Analysis has determined that these San Diego county newts are "genetically differentiated, demographically independent, geographically disjunct, and have a history of isolation relative to the coastal populations." (Shawn Kuchta and An-Ming Tan, 2006)
Warty newts have also been reported from the San Francisco Peninsula and from Atascadero.
Genetic variation exists between newts found north and south of the Salinas Valley.
Alternate and Previous Names (Synonyms)
San Diego County populations: Triturus klauberi - Warty Newt (Bishop 1943)
Taricha torosa - Coast Range Newt (Stebbins & McGinnis 2012) Taricha torosa torosa - Coast Range Newt (Stebbins 1966, 1985, 2003) Taricha torosa torosa - ssp. of California Newt (Stebbins 1954) Triturus torosus - California Newt (Bishop 1943) Triturus torosus - Pacific Coast Newt (Brown Water Dog) (Storer 1925) Notophthalmus torosus - Pacific Coast Newt - Western Newt, Warty Salamander, Water-Dog, Capt. Beechey's Salamander, Pacific Water-lizard, California Newt, Sad-colored Anaides (Grinnell and Camp, 1917)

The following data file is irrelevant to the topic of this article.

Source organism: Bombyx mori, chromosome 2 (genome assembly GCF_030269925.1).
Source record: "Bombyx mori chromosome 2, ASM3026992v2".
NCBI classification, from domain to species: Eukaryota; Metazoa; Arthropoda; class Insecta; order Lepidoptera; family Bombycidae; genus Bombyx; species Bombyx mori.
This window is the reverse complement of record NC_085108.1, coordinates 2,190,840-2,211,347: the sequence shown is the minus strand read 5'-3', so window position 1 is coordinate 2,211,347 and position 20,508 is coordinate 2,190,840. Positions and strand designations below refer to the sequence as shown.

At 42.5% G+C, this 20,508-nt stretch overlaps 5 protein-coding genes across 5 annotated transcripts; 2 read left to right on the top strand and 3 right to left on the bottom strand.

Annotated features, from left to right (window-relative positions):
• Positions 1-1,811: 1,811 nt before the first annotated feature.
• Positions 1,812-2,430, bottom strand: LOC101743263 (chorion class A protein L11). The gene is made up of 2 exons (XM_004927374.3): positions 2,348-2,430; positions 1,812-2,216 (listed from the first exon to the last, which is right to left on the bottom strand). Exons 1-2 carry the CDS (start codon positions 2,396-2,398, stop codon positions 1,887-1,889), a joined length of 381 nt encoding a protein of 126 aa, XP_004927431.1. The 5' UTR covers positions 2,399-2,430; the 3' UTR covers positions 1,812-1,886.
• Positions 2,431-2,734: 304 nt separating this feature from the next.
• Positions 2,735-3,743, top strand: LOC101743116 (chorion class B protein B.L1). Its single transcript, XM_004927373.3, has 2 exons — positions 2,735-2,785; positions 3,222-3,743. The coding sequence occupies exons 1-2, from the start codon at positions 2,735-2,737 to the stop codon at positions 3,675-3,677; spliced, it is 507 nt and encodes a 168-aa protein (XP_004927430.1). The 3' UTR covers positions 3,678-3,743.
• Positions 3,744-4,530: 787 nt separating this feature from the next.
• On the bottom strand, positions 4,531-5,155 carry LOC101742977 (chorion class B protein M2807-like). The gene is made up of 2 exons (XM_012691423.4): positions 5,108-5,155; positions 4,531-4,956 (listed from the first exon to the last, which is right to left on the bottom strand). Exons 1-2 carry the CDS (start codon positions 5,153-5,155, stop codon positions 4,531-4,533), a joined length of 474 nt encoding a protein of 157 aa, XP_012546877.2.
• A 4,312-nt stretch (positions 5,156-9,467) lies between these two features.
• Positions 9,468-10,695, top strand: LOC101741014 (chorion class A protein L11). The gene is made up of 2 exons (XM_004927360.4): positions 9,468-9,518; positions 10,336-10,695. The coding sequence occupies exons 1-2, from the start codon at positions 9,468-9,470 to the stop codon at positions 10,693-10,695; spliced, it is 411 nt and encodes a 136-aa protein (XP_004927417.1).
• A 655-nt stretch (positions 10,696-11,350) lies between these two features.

Some verified populations in San Diego County are now extinct. Southern California populations have suffered population declines due to habitat loss and alteration caused by human activity, and from introduced predatory mosquitofish, crayfish, and bullfrogs, which eat the non-poisonous larvae and eggs. Breeding ponds have been destroyed for development, and stream pools used for breeding have been destroyed by sedimentation caused by wildfires.
Protected from take with a sport fishing license in 2013.
(Rathke, in Eschscholtz, 1833)
Rathke, 1833 - in Eschscholtz, Zool. Atlas, Pt. 5, p. 12, pl. 21, fig. 15
Jones, Lawrence L. C. , William P. Leonard, Deanna H. Olson, editors. Amphibians of the Pacific Northwest. Seattle Audubon Society, 2005.